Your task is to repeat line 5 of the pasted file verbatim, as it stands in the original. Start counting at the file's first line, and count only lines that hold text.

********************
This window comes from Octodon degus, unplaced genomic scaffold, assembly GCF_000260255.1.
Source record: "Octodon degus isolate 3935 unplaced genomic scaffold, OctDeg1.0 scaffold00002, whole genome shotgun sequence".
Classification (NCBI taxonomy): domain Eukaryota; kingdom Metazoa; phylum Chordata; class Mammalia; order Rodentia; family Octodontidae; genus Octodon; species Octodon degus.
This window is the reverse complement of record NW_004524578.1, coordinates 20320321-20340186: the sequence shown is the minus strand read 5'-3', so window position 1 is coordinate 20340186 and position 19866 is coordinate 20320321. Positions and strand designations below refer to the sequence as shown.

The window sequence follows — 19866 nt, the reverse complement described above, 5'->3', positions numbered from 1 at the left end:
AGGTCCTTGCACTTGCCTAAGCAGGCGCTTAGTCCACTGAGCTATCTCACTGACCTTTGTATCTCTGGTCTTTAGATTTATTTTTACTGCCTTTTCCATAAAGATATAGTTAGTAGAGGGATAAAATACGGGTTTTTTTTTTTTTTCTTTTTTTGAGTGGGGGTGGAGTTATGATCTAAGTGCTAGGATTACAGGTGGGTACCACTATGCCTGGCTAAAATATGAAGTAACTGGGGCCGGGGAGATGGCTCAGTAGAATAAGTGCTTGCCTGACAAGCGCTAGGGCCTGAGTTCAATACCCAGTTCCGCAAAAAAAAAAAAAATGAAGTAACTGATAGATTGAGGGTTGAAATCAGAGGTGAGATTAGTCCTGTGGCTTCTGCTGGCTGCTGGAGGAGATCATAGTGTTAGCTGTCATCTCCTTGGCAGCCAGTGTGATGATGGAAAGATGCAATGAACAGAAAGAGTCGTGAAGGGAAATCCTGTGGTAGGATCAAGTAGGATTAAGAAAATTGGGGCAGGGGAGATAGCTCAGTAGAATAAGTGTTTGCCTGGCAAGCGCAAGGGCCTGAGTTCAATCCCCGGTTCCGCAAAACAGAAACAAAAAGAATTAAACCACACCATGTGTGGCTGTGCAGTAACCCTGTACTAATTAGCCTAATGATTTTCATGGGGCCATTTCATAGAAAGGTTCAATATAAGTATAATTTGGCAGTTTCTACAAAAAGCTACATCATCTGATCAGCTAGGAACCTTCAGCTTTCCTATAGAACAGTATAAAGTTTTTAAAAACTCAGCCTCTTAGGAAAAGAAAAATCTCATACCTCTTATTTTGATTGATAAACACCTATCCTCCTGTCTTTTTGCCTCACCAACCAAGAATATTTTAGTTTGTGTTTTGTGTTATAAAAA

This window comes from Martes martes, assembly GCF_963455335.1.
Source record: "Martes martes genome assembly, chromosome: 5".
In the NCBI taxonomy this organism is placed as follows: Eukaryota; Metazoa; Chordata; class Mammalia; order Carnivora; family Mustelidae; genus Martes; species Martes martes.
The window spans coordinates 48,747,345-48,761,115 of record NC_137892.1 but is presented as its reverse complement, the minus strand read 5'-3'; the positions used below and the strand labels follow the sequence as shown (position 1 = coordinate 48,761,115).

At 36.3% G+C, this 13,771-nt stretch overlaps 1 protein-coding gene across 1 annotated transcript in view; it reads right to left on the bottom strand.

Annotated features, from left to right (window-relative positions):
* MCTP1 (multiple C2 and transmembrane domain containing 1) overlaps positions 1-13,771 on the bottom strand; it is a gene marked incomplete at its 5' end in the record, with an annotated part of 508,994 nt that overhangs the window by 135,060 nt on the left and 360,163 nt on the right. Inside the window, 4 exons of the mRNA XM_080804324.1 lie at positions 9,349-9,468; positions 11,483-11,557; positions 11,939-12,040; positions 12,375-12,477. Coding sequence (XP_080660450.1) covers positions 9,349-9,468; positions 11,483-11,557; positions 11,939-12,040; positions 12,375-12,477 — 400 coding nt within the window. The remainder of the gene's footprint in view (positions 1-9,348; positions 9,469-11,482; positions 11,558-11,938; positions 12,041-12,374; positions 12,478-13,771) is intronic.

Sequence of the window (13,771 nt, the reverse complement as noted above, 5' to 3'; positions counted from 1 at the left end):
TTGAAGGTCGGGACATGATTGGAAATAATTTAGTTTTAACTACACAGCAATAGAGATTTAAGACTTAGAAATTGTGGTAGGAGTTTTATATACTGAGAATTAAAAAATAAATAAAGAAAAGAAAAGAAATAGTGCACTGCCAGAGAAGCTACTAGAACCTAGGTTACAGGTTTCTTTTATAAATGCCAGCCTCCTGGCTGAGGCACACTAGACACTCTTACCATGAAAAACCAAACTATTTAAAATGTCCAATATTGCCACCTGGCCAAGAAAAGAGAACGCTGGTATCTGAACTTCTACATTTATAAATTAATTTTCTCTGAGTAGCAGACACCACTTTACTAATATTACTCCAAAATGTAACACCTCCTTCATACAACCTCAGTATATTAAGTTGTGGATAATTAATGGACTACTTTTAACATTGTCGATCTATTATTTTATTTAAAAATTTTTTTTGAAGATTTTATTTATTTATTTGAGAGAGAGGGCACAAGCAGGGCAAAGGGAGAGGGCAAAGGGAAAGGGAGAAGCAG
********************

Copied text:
The window sequence follows — 19866 nt, the reverse complement described above, 5'->3', positions numbered from 1 at the left end: